Supernovae are among the most spectacular and interesting phenomenons in the Universe. Despite being the death of a star that usually lives for billions of years, a supernova can also trigger the formation of many young stars. A star dying just to provide the fuel for the formation of much younger ones speaks about the wonderful Universe that we live in – even destruction itself helps the creation. A supernova explosion can be extremely huge, surpassing even a whole galaxy.
An international team of researchers led by Assistant Professor of Physics Eric Hsiao from Florida State University discovered the supernova LSQ14fmg that defies their expectations.
LSQ14fmg is unexpectedly bright
The supernova is considered a Type Ia supernova and a member of the “super-Chandrasekhar” group. Therefore, scientists believe that LSQ14fmg is growing unexpectedly slow and it’s brighter than expected. After collecting new data, the conclusion was that the supernova was hitting some material that was surrounding it. Therefore, more light got released along with the light from the decaying nickel.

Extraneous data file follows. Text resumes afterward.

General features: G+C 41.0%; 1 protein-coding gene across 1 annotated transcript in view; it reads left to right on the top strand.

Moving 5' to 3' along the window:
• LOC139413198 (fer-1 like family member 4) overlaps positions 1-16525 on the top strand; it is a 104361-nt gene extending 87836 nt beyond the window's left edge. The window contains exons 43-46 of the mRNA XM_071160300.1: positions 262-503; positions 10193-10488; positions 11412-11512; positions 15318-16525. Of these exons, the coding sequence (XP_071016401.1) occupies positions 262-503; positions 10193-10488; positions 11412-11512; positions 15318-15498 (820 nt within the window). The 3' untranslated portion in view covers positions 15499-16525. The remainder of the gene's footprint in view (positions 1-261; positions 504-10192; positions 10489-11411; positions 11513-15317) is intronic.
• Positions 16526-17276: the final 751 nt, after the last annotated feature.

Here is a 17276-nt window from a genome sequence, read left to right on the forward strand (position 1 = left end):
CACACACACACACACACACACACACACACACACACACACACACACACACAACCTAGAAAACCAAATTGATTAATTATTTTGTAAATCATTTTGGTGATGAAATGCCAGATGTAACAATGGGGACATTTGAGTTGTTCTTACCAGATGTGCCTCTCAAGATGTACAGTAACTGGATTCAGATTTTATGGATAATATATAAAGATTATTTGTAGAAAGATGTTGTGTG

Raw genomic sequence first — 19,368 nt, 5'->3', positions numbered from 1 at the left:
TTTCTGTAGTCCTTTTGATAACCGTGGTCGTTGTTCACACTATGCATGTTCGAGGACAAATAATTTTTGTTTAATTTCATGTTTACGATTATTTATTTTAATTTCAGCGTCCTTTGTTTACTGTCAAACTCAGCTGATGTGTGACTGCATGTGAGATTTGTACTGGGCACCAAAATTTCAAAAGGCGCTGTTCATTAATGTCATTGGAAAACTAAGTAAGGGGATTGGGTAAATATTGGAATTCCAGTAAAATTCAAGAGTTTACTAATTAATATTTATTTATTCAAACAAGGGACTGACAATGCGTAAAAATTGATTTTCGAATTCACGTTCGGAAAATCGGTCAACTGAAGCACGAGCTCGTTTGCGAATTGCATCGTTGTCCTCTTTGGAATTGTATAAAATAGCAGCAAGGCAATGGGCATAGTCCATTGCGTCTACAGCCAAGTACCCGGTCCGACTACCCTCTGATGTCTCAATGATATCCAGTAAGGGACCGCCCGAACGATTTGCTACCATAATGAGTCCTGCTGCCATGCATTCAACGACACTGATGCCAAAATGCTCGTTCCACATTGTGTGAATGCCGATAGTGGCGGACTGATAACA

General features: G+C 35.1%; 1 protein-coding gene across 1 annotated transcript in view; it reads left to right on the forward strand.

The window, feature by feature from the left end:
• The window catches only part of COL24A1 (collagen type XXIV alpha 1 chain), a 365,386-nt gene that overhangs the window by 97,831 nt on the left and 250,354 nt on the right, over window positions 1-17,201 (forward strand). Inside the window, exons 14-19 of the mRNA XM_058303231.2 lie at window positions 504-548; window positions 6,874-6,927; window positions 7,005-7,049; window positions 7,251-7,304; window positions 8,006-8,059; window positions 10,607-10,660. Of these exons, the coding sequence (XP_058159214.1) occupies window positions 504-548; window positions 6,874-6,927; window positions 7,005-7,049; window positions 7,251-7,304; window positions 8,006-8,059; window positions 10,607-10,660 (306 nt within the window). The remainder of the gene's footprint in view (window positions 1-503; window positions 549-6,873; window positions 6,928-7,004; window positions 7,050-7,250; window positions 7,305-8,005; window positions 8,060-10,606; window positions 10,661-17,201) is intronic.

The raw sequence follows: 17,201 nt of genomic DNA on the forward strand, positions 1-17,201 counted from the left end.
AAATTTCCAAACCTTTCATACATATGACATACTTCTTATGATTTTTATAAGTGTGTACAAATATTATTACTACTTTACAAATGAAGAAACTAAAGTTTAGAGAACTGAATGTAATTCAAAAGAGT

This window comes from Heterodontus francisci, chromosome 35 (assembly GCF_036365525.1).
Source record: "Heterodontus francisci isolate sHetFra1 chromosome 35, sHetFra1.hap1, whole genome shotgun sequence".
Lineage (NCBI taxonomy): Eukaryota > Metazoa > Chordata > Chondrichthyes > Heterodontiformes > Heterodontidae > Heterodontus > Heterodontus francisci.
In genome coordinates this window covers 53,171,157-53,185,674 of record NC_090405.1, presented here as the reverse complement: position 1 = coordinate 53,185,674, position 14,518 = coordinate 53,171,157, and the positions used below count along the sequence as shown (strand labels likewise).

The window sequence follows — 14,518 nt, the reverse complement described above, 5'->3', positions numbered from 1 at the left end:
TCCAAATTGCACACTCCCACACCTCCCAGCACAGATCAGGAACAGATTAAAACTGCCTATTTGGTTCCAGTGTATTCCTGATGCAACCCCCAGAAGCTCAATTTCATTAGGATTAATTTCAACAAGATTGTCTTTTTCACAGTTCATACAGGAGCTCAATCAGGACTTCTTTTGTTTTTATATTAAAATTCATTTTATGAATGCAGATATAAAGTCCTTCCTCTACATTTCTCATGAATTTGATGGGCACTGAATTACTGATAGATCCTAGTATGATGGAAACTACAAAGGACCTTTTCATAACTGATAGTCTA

The new conclusion is that the supernova is exploding inside what was once an asymptotic giant branch (AGB) star that was on its way to becoming a planetary nebula. A theory is that the explosion was triggered by the fusion of the core of the AGB star and another white dwarf star that was orbiting it.
Eric Hsiao declared:
This is the first strong observational proof that a Type Ia supernova can explode in a post-AGB or proto-planetary-nebula system and is an important step in understanding the origins of Type Ia supernovae,
These supernovae can be particularly troublesome because they can mix into the sample of normal supernovae used to study dark energy. This research gives us a better understanding of the possible origins of Type Ia supernovae and will help to improve future dark energy research.
The research was published in the Astrophysical Journal.